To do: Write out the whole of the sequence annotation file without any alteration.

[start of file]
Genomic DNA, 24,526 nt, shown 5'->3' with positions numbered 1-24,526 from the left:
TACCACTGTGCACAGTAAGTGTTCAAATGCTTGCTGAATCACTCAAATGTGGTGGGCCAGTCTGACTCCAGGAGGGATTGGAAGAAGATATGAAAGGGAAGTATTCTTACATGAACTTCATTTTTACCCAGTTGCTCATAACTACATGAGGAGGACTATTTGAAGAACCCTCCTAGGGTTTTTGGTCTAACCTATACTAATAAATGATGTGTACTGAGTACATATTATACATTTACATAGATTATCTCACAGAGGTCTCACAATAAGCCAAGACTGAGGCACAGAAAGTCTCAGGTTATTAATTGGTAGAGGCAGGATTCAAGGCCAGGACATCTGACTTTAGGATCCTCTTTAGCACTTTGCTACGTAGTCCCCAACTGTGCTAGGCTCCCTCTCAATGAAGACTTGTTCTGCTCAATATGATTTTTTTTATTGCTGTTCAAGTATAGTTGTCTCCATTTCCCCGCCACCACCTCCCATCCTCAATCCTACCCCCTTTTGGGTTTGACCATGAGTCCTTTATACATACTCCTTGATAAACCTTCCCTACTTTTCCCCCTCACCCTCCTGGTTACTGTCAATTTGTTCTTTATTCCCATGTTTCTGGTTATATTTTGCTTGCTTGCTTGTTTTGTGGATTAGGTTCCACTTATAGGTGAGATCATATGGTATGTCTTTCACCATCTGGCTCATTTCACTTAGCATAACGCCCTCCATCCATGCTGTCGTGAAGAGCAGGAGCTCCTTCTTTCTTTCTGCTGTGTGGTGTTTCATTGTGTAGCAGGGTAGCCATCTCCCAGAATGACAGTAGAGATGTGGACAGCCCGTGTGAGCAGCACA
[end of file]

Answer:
Genomic DNA, 24,526 nt, shown 5'->3' with positions numbered 1-24,526 from the left:
TACCACTGTGCACAGTAAGTGTTCAAATGCTTGCTGAATCACTCAAATGTGGTGGGCCAGTCTGACTCCAGGAGGGATTGGAAGAAGATATGAAAGGGAAGTATTCTTACATGAACTTCATTTTTACCCAGTTGCTCATAACTACATGAGGAGGACTATTTGAAGAACCCTCCTAGGGTTTTTGGTCTAACCTATACTAATAAATGATGTGTACTGAGTACATATTATACATTTACATAGATTATCTCACAGAGGTCTCACAATAAGCCAAGACTGAGGCACAGAAAGTCTCAGGTTATTAATTGGTAGAGGCAGGATTCAAGGCCAGGACATCTGACTTTAGGATCCTCTTTAGCACTTTGCTACGTAGTCCCCAACTGTGCTAGGCTCCCTCTCAATGAAGACTTGTTCTGCTCAATATGATTTTTTTTATTGCTGTTCAAGTATAGTTGTCTCCATTTCCCCGCCACCACCTCCCATCCTCAATCCTACCCCCTTTTGGGTTTGACCATGAGTCCTTTATACATACTCCTTGATAAACCTTCCCTACTTTTCCCCCTCACCCTCCTGGTTACTGTCAATTTGTTCTTTATTCCCATGTTTCTGGTTATATTTTGCTTGCTTGCTTGTTTTGTGGATTAGGTTCCACTTATAGGTGAGATCATATGGTATGTCTTTCACCATCTGGCTCATTTCACTTAGCATAACGCCCTCCATCCATGCTGTCGTGAAGAGCAGGAGCTCCTTCTTTCTTTCTGCTGTGTGGTGTTTCATTGTGTAGCAGGGTAGCCATCTCCCAGAATGACAGTAGAGATGTGGACAGCCCGTGTGAGCAGCACA